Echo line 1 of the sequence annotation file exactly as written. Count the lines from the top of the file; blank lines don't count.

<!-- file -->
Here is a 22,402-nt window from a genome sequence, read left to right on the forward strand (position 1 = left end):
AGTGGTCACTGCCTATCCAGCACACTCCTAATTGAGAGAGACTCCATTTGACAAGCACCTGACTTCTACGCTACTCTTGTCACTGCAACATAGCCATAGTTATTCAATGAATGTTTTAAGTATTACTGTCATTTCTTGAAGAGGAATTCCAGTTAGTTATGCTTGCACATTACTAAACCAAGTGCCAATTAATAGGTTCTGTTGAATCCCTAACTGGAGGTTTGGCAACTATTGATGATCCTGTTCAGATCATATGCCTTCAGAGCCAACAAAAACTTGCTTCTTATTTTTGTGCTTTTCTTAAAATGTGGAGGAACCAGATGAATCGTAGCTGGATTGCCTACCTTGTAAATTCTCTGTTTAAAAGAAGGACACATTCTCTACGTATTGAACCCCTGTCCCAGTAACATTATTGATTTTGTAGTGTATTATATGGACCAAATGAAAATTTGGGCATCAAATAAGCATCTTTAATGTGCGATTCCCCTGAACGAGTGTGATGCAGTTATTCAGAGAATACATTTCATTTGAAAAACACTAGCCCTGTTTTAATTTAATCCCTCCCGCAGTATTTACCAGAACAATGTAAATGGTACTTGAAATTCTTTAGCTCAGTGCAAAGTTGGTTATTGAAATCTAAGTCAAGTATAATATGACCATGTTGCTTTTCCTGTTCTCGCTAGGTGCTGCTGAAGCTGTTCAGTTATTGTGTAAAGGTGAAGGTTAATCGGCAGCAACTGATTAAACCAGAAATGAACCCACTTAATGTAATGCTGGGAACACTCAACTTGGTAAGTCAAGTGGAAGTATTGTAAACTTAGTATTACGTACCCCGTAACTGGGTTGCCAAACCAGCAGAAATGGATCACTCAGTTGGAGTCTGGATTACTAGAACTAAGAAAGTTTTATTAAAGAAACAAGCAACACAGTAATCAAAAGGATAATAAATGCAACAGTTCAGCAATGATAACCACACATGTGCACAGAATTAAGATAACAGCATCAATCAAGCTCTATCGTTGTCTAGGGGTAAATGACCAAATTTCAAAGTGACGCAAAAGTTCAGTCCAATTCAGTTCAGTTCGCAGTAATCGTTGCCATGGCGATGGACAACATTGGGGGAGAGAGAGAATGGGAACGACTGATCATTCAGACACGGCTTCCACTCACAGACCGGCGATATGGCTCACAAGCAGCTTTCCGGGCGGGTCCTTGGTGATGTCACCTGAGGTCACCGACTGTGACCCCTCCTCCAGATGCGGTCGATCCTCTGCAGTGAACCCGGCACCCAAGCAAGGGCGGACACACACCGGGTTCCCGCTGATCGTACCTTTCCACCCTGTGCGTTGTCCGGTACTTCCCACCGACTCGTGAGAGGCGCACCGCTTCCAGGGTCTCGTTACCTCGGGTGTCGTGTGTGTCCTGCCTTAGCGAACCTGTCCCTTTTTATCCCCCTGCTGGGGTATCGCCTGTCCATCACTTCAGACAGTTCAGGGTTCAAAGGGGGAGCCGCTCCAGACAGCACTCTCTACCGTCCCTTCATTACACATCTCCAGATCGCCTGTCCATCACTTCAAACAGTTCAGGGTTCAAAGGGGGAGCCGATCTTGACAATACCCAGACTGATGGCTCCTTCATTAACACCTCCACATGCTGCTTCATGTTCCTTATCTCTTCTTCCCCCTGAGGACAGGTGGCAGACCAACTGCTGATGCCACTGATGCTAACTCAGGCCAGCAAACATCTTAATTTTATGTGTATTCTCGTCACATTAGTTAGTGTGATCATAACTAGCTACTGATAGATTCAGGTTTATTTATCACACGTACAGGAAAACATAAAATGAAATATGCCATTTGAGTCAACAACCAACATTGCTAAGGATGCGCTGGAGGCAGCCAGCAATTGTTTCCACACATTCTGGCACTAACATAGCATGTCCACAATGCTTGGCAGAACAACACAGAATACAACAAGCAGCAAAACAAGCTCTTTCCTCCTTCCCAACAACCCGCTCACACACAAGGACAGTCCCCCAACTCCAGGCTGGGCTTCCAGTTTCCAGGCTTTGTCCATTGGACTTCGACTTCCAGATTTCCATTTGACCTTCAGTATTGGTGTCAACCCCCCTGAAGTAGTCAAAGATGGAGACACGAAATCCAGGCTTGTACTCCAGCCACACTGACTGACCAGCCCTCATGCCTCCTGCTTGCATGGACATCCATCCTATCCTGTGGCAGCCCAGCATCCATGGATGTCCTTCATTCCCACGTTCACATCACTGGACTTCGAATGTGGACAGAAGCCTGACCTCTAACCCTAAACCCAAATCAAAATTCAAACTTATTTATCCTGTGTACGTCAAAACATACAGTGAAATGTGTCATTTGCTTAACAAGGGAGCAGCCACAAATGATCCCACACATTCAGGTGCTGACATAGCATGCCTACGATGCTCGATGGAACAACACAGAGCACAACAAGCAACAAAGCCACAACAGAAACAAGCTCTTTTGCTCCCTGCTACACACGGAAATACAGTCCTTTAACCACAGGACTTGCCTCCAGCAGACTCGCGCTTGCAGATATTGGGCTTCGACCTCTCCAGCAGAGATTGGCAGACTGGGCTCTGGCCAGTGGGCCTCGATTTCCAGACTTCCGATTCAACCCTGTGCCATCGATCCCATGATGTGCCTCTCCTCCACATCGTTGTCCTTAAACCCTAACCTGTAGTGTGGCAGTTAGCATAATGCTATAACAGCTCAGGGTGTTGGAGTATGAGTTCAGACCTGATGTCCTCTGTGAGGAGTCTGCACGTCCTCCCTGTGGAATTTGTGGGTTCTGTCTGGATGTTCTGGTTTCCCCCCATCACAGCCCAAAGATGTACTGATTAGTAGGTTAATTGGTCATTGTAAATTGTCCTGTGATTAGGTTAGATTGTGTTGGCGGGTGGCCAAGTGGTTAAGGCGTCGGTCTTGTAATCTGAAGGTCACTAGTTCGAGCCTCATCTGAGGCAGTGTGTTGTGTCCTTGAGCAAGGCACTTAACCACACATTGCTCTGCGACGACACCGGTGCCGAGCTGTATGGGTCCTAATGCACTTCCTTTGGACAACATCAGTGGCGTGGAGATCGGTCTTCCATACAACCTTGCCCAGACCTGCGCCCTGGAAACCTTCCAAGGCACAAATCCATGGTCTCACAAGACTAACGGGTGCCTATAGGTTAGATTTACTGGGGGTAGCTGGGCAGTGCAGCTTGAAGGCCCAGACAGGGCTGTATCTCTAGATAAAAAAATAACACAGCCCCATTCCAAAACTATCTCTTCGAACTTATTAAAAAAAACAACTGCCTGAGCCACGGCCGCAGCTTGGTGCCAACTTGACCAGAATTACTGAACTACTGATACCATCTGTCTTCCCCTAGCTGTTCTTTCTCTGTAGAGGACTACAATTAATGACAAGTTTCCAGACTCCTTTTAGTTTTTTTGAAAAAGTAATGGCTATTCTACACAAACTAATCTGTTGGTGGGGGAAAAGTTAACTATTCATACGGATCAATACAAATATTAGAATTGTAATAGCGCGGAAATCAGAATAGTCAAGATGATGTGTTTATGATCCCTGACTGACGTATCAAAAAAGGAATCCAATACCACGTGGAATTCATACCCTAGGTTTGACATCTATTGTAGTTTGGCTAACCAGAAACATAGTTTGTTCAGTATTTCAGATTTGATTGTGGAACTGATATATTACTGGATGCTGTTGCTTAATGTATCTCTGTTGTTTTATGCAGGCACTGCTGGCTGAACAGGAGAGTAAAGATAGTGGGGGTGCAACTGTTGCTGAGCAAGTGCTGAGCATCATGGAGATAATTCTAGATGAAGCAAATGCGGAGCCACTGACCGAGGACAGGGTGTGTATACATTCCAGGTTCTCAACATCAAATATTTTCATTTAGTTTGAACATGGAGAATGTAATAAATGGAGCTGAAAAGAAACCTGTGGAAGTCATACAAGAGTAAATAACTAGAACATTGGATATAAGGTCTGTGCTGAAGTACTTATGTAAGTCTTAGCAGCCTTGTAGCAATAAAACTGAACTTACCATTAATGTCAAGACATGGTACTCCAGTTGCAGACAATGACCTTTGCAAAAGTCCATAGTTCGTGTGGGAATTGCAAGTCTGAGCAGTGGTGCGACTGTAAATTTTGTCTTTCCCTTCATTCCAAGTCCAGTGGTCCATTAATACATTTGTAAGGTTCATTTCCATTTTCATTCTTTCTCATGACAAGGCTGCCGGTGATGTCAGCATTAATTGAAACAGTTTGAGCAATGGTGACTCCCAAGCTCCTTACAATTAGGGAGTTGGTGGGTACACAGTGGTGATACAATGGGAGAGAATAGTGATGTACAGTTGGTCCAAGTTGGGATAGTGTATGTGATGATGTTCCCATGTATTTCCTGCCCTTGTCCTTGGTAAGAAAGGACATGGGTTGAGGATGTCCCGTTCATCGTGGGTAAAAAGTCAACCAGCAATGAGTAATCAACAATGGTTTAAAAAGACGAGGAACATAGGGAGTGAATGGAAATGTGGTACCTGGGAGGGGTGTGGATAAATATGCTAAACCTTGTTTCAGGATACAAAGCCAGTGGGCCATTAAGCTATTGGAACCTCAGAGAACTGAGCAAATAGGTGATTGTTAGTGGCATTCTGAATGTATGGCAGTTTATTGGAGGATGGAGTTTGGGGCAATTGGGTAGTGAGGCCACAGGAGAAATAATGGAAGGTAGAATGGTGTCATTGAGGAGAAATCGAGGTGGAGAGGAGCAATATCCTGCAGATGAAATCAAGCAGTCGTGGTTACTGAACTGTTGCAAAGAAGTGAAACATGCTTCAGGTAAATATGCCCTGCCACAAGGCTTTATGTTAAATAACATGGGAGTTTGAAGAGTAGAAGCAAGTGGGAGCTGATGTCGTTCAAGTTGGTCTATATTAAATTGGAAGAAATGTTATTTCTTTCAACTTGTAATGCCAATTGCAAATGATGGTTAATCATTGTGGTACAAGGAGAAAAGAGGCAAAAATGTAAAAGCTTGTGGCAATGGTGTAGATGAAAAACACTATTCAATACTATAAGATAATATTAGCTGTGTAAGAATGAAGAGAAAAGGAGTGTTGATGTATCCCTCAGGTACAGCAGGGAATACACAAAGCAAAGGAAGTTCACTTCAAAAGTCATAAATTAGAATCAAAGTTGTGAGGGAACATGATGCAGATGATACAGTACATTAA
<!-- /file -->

Here is a 22,402-nt window from a genome sequence, read left to right on the forward strand (position 1 = left end):